Americans are understandably on edge as more cases of the novel coronavirus disease (COVID-19) appear in the U.S. and the death toll continues to rise around the globe. My colleagues and I understand this anxiety and have come together to step up efforts to prevent the spread of the disease, treat those infected and support research to find a vaccine.
It remains unknown how life-threating COVID-19 is on a case-to-case basis. Symptoms tend to mimic those of other well-known respiratory illnesses like the flu. According to the World Health Organization (WHO), most individuals with mild symptoms have recovered quickly, which has also made identifying cases of COVID-19 a challenge. This, in turn, has exacerbated the spread of the disease and increased risk worldwide.
The rapidly escalating death toll in other countries has led to fears of fatalities on a similar scale in America. I believe our robust public health sector puts us in a good position to stop that from happening.
The Senate Appropriations Committee, on which I serve, has worked closely with other members of Congress and the administration to ensure the federal government has ample resources to address a public health crisis of this magnitude. In recent years, we have increased funding for the Centers for Disease Control (CDC), the National Institutes of Health (NIH) and other key government agencies charged with overseeing public health. These agencies are charged with working collaboratively with public health officials and health care professionals at the state and local level to take a government-wide approach to mitigate the spread of COVID-19.
The CDC began tracking the coronavirus from its onset in Wuhan, China, working with our partners in the international community to identify and isolate this new virus that caused the outbreak. Now that Americans have been diagnosed with COVID-19 within our borders, we must take the proper steps to detect possible cases and provide medical care to individuals with this diagnosis, as well as ensure that transmissions of the disease do not reach epidemic proportions here.
The Trump administration has taken proactive measures to counter the spread by restricting travel from nations with widespread, ongoing transmission of COVID-19. The president has appointed a task force, headed by Vice President Mike Pence, to coordinate intergovernmental response and mitigation efforts. The task force is also working with pharmaceutical companies to accelerate the development of a COVID-19 vaccine. I appreciate the leadership of the president and his administration, and I expect they will continue to work with Congress as we respond to this situation.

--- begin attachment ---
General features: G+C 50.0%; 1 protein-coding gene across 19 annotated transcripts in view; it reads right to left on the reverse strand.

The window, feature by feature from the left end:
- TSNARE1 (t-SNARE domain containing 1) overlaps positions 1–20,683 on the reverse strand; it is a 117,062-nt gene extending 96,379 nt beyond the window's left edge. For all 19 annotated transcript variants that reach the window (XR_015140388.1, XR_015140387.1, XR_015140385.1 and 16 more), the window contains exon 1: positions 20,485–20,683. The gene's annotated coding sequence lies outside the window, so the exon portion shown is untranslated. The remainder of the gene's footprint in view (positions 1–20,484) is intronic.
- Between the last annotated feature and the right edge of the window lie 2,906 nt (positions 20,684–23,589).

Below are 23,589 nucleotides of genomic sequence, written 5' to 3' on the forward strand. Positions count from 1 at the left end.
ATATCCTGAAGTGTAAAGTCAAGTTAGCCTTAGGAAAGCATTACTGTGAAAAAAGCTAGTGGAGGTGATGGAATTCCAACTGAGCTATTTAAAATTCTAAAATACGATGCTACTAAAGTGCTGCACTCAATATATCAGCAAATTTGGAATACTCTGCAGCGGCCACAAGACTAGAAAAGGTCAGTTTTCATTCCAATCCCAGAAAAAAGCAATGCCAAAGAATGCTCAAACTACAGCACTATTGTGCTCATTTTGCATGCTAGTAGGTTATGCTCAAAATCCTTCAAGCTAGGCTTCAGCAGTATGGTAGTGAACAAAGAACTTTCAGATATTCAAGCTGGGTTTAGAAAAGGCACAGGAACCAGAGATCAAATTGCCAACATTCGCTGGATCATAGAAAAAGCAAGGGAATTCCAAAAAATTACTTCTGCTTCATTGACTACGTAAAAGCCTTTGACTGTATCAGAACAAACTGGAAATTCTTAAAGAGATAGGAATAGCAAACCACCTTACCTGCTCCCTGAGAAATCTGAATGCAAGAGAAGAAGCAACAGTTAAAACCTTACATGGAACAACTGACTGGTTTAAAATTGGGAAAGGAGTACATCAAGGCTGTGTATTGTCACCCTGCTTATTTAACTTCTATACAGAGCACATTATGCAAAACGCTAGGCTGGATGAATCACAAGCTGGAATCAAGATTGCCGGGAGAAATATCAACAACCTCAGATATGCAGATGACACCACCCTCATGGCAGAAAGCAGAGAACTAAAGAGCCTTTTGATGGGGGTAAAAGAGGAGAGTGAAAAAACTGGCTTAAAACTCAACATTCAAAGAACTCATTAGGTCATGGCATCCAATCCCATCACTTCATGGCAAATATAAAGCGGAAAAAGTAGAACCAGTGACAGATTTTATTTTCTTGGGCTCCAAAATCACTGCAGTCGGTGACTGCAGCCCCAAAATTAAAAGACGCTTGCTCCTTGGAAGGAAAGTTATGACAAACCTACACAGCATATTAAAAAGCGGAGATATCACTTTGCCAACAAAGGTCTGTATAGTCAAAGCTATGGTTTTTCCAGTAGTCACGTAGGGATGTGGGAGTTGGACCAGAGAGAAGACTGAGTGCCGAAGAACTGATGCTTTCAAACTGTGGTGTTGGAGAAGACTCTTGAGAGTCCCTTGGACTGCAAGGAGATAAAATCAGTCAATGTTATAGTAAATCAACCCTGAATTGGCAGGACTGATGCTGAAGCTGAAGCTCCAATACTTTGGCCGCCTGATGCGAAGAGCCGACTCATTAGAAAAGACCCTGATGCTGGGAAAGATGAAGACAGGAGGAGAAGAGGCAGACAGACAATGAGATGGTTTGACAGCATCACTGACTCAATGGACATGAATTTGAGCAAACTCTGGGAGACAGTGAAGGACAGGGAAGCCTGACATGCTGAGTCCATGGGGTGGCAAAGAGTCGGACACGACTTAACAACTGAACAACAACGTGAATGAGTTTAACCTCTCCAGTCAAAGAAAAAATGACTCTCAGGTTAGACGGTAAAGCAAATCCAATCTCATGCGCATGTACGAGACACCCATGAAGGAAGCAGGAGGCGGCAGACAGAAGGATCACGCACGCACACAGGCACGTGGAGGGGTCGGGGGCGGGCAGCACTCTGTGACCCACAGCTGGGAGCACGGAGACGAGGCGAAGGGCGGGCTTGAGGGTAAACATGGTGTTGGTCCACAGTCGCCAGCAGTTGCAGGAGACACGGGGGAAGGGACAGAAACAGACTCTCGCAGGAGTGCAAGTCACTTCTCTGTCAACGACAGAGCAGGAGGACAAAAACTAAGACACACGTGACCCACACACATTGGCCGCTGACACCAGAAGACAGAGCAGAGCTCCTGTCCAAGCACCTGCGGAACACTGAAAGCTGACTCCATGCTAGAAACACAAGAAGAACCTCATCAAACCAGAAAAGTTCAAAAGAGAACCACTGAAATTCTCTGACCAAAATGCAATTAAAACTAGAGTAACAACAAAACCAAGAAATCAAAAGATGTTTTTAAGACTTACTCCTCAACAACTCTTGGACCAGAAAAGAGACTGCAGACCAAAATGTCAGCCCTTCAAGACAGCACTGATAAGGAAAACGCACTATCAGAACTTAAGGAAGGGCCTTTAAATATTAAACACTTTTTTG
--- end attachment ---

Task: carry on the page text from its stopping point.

The emergency funding legislation Congress has passed and the president has signed into law will provide a surge in funding at every level—local, state and federal—to confront this challenge head-on. It allocates $7.767 billion in discretionary emergency funding—more than triple the administration’s original request—to address the COVID-19 crisis.
Nearly 85 percent of this funding will be spent on domestic programs, ensuring that the focus remains on protecting Americans here at home, while still providing ample funding to fight the spread of COVID-19 abroad. Arkansas’s public health agencies are set to receive at least $6.2 million in funding as a result of this bill.
This is a robust response, which is the right approach to take when facing a crisis of this scale. We can’t afford to fall short in this effort.
An informed public is one of the best weapons in this fight. Along with avoiding traveling to areas where exposure risks are high, the CDC has issued commonsense recommendations for everyday preventive actions to help mitigate the spread of COVID-19. You can visit my website at Boozman.senate.gov or resources provided by the CDC to learn more.